Maybe Laura will fill one of the two remaining openings in that wheel of symbols, but I'd bet that if she achieves her dream – and it'll be interesting to see how much she still wants it all now she's has her first bitter taste of fame – it won't be as a god, omnipotent and disposable, but something else. Something more, according to the prophecy of Laura.
In order to rise above your influences and become something truly great in your own right, you have to kill your idols, as the saying goes. The downside of that, of course, being that your idols end up rather dead.
“You say that they've all left you behind/Your heart broken, the poverty died.”We'll see how that one pans out.
Every Superhero Needs His Theme Music
It was the suit that did it.
Jamie McKelvie has an immense talent for costume design (one only has to look at how many of his creations have become cosplay mainstays) and in particular for style choices that render a character iconic without placing them in an actual costume. From David Kohl’s black, black and more black to America Chavez’s star motif, he has an astounding understanding of what makes a character instantly identifiable.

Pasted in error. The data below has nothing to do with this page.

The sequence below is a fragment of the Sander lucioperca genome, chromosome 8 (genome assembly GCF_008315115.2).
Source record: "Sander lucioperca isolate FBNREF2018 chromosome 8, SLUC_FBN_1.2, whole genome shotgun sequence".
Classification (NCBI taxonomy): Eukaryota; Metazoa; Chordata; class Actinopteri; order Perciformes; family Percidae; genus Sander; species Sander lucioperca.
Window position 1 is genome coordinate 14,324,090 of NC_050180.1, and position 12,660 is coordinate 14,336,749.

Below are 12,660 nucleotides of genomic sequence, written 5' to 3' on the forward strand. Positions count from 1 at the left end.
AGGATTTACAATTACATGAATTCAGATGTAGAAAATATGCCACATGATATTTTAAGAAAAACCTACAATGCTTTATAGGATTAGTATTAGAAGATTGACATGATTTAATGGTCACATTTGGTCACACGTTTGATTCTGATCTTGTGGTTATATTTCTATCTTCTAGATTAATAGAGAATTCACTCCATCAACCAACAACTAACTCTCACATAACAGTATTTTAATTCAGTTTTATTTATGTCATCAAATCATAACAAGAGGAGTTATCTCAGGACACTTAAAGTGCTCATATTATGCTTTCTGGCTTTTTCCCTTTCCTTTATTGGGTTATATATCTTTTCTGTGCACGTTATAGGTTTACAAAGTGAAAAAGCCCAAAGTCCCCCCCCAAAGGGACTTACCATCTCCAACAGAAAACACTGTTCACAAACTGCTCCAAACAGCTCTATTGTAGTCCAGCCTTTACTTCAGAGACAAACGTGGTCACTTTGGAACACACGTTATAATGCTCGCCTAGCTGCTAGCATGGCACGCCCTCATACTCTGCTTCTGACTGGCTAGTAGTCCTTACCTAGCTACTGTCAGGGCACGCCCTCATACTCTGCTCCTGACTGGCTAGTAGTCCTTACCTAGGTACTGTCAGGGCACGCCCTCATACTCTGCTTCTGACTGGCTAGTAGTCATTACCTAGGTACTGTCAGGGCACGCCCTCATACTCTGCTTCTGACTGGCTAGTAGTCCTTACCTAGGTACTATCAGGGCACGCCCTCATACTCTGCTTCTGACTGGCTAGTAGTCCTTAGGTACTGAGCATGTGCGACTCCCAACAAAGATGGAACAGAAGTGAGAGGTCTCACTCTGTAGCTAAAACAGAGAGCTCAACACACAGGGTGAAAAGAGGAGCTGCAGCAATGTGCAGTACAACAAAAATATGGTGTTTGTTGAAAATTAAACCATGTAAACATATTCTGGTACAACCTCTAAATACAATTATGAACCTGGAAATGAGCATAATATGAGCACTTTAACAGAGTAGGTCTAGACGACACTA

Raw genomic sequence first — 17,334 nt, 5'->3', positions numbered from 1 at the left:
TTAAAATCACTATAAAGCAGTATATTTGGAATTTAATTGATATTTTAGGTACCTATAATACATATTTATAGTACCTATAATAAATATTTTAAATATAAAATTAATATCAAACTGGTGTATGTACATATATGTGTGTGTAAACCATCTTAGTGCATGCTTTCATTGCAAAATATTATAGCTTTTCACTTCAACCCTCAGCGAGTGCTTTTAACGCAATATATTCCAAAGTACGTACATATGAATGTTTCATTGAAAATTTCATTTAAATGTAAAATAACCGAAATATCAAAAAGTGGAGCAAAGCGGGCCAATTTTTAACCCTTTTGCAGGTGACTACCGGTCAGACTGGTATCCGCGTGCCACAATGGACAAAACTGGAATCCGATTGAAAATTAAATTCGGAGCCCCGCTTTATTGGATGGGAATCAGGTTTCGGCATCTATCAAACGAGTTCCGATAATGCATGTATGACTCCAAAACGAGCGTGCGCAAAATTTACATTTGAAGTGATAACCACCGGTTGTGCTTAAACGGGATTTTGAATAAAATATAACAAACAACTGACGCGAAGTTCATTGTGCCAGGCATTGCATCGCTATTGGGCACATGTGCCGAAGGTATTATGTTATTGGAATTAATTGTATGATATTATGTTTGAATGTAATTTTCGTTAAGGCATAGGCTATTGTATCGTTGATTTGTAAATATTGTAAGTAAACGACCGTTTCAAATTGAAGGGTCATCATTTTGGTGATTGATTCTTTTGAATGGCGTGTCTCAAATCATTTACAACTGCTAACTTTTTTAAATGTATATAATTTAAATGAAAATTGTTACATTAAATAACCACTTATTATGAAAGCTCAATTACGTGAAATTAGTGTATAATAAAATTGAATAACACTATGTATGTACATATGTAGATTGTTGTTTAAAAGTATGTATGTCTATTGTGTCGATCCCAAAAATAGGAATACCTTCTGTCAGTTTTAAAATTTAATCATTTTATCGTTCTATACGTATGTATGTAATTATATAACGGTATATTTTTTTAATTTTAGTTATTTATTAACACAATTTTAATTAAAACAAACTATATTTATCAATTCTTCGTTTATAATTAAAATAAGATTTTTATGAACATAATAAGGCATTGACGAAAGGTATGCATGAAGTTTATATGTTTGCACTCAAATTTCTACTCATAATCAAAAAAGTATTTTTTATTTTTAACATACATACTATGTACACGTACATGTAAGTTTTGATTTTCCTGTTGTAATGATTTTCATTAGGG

For Lucifer in The Wicked + The Divine, it was her flawless white suit, and as Luci battled Baal and Sakhmet in issue #5, I noted that, while Baal’s suit was burnt away, Luci’s remained unblemished, with nary a scorch, scratch or blood splatter, until the moment of her death.
In the real world, suits carry all sorts of meaning, but in the world of superhero comics, suits tend to mean one thing – villains. Heroes who wear suits are thin and far-between, and are almost always morally ambiguous in some way, from the paranoid Question to the autocratic Jack Hawksmoor. Meanwhile, villains in suits include Lex Luthor, Kingpin and about half of Batman’s rogues gallery.
But wait. All this oh-so-clever of tailoring semiotics is irrelevant – The Wicked + The Divine isn’t a superhero comic.
Looking at certain sections of #5, one could be mistaken for thinking otherwise. Baal and Sakhmet’s assault on Luci is pure Marvel Comics kineticism, albeit with a better fashion sense – check out how Baal’s initial impact is powerful enough to send rubble flying across the panel borders.